The arrival of the Australian Army Training Team Vietnam (AATTV) – a very highly decorated unit earning four VCs including South Australian Major Peter Badcoe - in South Vietnam during July and August 1962 was the beginning of Australia's involvement in the Vietnam War.

Australia's participation in the war was formally declared at an end when the Governor-General issued a proclamation from the Whitlam Government on 11 January 1973. The only combat troops remaining in Vietnam were a platoon guarding the Australian embassy in Saigon, which in turn was withdrawn in June 1973.

The Australian commitment consisted predominantly of Army personnel, but significant numbers of Air Force, Navy and civilian personnel also took part.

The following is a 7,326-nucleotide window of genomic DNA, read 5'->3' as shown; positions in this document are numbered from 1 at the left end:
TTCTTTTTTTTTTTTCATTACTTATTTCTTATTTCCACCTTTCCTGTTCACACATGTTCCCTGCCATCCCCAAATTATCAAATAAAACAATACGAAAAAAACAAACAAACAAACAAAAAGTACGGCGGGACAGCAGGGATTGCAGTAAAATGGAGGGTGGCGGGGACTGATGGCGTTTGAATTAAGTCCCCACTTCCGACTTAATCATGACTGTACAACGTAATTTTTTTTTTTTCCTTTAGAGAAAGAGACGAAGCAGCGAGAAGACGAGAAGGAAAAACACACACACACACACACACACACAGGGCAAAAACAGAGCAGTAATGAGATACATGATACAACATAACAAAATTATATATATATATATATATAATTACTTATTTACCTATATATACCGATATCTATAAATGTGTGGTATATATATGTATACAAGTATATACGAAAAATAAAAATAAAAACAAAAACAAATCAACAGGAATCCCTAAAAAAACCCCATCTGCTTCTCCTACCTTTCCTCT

From the time of the arrival of the first members of the Team, in 1962, almost 60,000 Australians served in Vietnam. Over 500 died as a result of the war and over 3,000 were wounded.

The war caused great social and political dissent in Australia, more so than any event since the conscription referendums of the First World War. Many draft resisters, conscientious objectors, and protesters were fined or jailed, while soldiers met a hostile reception on their return home, which was very unfortunate as they were essentially being berated for doing their job and according with the laws of the day.